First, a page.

- Confusion, poor memory, difficult concentrating and making decisions
- Guilt, despair, resentment
- Questioning (why did this happen?)
- Change in sleeping habits / disrupted sleeping
- Idealisation of the person/situation that has been lost
- Anxiety, panic
- Change in appetite
Many people will experience their grief and loss all over again when anniversaries inevitably come around, or at important times or the year such as Christmas, birthdays and at family events.
These occasions can be difficult and offering support and assistance at these times are likely to be appreciated.
Navigating through grief and loss
Everyone will discover their own way to grieve. These tips may help you through your grieving process:
- Don’t isolate yourself too much – your family and friends are there to offer support and want to help
- Maintain a healthy diet – it can be tempting to indulge in comfort foods or not eat at all, but nourishing your body will help you keep your energy levels up
- Exercise when you can – even a short walk can help you feel like you’ve accomplished something, and exercise releases ‘happy endorphins’ that may help you feel better
- Talk about how you’re feeling – opening up to family and friends can help you understand and accept your loss. If you don’t feel comfortable talking to your friends, you could join a support group, or you might like to write down your feelings instead.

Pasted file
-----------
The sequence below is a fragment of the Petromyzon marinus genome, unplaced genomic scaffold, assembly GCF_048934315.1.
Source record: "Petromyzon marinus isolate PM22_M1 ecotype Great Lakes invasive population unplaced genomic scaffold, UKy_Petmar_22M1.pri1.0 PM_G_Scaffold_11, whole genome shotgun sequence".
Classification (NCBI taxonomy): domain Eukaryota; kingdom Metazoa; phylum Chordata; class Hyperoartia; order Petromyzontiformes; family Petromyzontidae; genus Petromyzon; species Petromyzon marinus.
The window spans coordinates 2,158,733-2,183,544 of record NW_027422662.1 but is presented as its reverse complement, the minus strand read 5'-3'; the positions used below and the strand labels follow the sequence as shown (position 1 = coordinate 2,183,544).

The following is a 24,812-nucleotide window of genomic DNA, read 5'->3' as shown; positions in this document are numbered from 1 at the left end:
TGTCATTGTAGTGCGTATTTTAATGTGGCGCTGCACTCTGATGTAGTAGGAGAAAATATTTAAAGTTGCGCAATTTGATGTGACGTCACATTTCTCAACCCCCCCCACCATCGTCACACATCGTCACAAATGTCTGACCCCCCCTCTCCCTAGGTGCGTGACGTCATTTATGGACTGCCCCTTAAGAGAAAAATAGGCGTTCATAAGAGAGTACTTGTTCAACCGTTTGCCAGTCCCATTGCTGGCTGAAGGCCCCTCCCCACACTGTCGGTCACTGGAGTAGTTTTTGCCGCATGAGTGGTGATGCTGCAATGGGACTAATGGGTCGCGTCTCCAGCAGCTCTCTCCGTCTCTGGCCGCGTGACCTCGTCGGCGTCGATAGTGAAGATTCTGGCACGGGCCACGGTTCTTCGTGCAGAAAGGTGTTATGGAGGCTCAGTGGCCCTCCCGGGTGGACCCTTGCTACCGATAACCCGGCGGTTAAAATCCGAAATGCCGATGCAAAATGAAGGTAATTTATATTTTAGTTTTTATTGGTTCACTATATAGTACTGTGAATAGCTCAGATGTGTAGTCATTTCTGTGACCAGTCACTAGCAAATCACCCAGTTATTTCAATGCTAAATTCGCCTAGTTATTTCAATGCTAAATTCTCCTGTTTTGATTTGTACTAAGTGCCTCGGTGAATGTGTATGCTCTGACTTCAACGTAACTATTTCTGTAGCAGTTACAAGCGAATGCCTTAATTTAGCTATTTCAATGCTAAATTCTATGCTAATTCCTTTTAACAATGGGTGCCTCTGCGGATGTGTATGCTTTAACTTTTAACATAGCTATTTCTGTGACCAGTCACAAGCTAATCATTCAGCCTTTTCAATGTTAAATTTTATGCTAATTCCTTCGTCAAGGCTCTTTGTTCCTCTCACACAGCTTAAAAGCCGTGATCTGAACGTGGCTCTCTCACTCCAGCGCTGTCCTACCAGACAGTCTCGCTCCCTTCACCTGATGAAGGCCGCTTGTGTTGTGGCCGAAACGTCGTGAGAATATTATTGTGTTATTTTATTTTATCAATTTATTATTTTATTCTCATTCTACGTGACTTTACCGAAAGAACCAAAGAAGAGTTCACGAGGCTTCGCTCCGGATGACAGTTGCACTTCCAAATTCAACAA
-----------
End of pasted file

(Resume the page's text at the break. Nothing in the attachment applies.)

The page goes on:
- Avoid alcohol and other substances – even if you feel the need to ‘numb the pain’
- Do something you enjoy – it could be as simple as taking a warm bath or catching up with friends. It’s important to try to enjoy yourself when you can, even if you are in pain
- Take small steps – if you are feeling overwhelmed, don’t set yourself big goals that will be difficult to achieve – break it down into smaller, more manageable goals until you reach your end goal
- Seek help – it’s okay to get help if you need it
You may experience your grief and loss again on anniversaries, or at family events and significant dates throughout the year.
These occasions may be difficult but remember that there is no timeline for grief.
Providing support to someone who is grieving
Having a support system in place can help people through their grieving process.
You can support someone through their grief by:
- Being physically present if they are feeling up for visitors
- Listening to them if they feel comfortable talking
- Acknowledging their loss – it’s okay to talk about it and might help them process their feelings
- Helping them with day to day tasks including cooking, cleaning and childcare (check they would like your help first)
- Help them establish a routine
- Allow them to grieve at their own pace – remember there is no right way or time to grieve
- Assure them that their feelings are normal
- Encourage them to take small steps to help them feel more in control of their life
- Talk with them about their loss
- Assist them in making decisions, but try not to decide for them
- Don’t encourage them to numb the pain through alcohol or other substances